MEA
Petal Robertson, chair of the Montclair Education Association, speaks during the Feb. 7 BOE meeting as a large group of MEA members stands behind her. ERIN ROLL/STAFF

By ERIN ROLL
roll@montclairlocal.news

The national discussion of the Deferred Action for Childhood Arrivals and the Dream Act came back to the local level on Feb. 7, as the board of education discussed a resolution concerning Dreamer students and their families in Montclair.

The resolution, which was not officially on the agenda for that evening, would determine how the district would provide protections and support for students who would be affected by any changes to DACA or the Dream Act.

Board President Laura Hertzog said that the resolution had been sent to board member Jessica de Koninck by a member of the community. The writer, Bill Beren, later spoke in the public comment period.

“I think we have to call it for what it is, a symbolic gesture,” board member Joe Kavesh said. “It is the right gesture, but it is a symbolic gesture.”

The discussion led to a larger debate over how political a school board should be. “I don’t know if this affects our job as a BOE,” Hertzog said. She asked if the board was going to take a position on any piece of legislation that would affect children.

“I’m at the point in my life where, if it’s important, I have to go for it,” de Koninck said.

She mentioned the arrest of three Montclair clergy in a protest at Rep. Leonard Lance’s office in Westfield earlier in the week. “Including my own rabbi, I will disclose that,” she said.

“This issue, right now, is dividing our country,” board member Eve Robinson said.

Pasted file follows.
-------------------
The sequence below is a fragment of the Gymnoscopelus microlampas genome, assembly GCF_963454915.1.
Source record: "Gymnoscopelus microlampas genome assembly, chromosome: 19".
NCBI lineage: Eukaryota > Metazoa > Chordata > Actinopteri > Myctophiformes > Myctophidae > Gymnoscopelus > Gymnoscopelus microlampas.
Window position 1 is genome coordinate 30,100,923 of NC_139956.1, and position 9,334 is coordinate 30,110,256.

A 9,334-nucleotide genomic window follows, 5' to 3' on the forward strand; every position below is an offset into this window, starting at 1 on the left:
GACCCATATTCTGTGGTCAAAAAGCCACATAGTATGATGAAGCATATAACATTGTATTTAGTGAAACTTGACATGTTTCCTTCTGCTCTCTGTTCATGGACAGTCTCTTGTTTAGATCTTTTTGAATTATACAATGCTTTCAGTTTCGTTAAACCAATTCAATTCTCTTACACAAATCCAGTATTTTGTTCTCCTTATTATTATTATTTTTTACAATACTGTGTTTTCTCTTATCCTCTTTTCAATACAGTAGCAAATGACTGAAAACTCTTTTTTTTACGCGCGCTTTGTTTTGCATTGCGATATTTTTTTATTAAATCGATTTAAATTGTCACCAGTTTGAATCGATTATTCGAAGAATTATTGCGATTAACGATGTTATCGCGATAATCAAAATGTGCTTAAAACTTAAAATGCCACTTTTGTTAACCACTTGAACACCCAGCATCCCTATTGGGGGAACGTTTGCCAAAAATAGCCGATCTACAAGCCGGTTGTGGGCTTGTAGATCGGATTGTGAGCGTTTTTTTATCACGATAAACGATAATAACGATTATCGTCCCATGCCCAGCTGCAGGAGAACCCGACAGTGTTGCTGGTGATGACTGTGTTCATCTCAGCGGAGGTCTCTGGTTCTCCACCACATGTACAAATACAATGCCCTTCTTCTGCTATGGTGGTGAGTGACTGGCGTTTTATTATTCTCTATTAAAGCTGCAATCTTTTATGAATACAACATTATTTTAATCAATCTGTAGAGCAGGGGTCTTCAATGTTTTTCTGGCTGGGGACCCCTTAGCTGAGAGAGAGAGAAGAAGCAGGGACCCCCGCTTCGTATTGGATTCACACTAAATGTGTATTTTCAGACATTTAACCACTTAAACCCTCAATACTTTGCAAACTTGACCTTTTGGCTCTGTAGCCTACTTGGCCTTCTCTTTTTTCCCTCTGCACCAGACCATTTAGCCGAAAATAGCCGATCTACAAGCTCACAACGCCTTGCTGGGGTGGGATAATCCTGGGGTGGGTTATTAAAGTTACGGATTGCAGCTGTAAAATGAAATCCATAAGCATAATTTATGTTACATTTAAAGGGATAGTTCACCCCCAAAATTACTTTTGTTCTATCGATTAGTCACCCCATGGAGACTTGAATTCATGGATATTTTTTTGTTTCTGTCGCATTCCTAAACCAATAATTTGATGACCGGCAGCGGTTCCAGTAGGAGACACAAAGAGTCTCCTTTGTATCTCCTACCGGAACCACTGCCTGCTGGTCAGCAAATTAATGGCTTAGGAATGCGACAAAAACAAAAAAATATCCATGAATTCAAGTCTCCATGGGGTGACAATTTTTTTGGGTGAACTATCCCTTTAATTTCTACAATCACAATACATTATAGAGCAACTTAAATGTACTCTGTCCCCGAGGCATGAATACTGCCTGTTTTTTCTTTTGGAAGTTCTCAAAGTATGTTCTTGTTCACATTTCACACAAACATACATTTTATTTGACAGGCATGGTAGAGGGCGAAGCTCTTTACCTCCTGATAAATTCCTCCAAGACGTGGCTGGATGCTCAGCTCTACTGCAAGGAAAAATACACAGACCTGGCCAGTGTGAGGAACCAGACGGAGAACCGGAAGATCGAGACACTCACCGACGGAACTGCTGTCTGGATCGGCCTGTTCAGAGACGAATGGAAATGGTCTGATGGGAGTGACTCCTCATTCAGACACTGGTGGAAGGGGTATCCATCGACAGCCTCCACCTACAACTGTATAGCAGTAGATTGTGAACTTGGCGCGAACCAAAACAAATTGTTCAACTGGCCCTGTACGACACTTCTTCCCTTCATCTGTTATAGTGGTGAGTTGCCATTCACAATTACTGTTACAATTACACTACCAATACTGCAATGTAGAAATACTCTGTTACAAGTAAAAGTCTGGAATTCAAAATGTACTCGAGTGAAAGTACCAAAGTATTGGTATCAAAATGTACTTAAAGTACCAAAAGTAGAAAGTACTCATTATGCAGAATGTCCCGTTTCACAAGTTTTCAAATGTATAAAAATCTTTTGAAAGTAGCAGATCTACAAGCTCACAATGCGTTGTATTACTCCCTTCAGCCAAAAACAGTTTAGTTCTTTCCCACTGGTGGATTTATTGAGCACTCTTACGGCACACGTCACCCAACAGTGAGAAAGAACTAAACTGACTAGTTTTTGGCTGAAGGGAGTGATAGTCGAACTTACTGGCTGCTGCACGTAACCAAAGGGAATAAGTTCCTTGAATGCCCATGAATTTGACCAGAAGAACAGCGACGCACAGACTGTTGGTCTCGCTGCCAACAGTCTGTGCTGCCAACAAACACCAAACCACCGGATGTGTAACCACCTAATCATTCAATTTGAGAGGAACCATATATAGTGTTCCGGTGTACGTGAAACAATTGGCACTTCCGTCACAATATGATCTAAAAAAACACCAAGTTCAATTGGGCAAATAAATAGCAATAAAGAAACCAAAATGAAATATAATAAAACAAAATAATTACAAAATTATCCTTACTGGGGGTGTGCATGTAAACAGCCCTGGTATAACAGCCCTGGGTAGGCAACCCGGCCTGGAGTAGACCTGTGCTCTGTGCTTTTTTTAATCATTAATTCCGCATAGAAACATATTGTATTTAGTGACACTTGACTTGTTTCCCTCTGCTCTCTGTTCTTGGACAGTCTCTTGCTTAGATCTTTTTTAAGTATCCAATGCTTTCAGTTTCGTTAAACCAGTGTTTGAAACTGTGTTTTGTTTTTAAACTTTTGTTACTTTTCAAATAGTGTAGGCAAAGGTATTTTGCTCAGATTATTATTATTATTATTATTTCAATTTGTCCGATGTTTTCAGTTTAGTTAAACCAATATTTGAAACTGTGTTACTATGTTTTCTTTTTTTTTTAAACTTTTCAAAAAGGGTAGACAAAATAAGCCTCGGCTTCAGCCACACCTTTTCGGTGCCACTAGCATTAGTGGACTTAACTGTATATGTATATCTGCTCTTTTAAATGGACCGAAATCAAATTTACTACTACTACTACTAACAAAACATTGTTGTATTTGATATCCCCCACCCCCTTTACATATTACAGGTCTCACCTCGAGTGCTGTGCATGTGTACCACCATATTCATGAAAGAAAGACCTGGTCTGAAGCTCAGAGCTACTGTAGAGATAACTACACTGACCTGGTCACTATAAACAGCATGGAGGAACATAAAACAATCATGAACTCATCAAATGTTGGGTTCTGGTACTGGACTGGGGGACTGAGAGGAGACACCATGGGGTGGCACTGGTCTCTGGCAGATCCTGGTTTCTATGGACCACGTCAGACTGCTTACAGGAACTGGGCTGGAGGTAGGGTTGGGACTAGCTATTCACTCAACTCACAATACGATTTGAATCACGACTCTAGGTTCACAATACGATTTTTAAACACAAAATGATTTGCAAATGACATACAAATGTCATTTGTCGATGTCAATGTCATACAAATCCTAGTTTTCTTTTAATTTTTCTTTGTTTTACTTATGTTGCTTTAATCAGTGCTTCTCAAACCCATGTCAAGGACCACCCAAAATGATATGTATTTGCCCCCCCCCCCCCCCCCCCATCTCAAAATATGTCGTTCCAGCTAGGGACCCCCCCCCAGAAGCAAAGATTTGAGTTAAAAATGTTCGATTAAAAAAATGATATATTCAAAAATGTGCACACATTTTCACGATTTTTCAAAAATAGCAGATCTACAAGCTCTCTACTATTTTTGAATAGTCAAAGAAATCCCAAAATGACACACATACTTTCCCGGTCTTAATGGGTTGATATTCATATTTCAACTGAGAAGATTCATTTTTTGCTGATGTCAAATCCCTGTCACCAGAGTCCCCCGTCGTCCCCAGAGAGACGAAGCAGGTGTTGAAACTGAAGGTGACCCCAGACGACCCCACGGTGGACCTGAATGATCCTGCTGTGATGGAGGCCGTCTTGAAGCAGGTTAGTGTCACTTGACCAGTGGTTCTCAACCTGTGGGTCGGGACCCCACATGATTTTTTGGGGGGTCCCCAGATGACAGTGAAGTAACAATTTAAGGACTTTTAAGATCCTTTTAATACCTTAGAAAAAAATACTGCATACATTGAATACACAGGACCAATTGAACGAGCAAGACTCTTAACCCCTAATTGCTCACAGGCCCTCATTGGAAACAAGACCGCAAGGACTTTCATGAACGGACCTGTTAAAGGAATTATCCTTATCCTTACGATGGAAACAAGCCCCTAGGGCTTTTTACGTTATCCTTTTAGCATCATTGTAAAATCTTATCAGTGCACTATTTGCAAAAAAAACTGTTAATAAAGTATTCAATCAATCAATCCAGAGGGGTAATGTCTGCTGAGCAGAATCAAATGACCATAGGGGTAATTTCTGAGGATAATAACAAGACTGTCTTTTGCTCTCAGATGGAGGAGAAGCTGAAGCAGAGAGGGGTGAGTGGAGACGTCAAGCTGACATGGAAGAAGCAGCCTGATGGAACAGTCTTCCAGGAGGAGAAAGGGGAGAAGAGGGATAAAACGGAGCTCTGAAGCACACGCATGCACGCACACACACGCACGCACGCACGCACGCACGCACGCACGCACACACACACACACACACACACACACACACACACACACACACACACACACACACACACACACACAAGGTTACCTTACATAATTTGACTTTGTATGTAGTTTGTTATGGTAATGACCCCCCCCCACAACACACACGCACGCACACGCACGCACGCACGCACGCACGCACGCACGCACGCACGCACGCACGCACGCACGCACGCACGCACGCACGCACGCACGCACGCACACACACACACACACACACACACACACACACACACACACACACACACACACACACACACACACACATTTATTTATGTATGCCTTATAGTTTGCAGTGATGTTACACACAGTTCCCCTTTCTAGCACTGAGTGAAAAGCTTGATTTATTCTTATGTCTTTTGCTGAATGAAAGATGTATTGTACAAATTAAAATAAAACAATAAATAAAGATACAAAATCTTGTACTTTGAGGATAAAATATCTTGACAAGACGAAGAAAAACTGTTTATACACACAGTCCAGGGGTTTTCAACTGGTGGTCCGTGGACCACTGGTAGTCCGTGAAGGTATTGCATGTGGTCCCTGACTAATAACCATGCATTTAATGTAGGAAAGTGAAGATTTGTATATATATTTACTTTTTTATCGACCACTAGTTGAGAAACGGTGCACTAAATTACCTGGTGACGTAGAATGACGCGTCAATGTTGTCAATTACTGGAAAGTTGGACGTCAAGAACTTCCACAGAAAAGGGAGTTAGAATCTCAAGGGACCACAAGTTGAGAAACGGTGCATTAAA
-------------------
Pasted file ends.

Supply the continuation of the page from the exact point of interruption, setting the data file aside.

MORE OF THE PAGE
Hertzog said that she was not seated at the board table as a private citizen, while Mernin said that she would prefer to know what Dreamers living in Montclair would prefer the board to do.

“Politics is the way you live your life every day,” Robinson said. “Politics is what guides us all. It is personal.”

Kavesh responded: “School boards ought not to be political. And if you think education is drenched in politics now, imagine what it’d be like if we went to an elected school board.”

Watchung staff
Part of the public comment period included concerns about remarks that had been made at a previous meeting about teachers.
A large number of Montclair Education Association members were in attendance.

In the public comment period at the Jan. 22 meeting, the MEA said, two audience members made statements about staff members at Watchung and Nishuane. The statements, which accused the teachers of discrimination, were false, the MEA said.

Staff member Valerie Hampton said that the last thing the MEA wanted was an adversarial relationship with any parent, board member or community member. “But as educators, we have a responsibility to go beyond the emotions, to the facts,” Hampton said.

MEA chair Petal Robertson acknowledged all of the staff at Nishuane and Watchung, and she indicated that the school staff had not received much support from the central district office on the matter.

Hertzog addressed the issue before opening the floor to public comments. “We cannot have conversations about our employees and our students, at a public meeting with a microphone,” she said.

De Koninck also pointed out that since meetings are televised, any private information that gets shared in a meeting will also end up on television.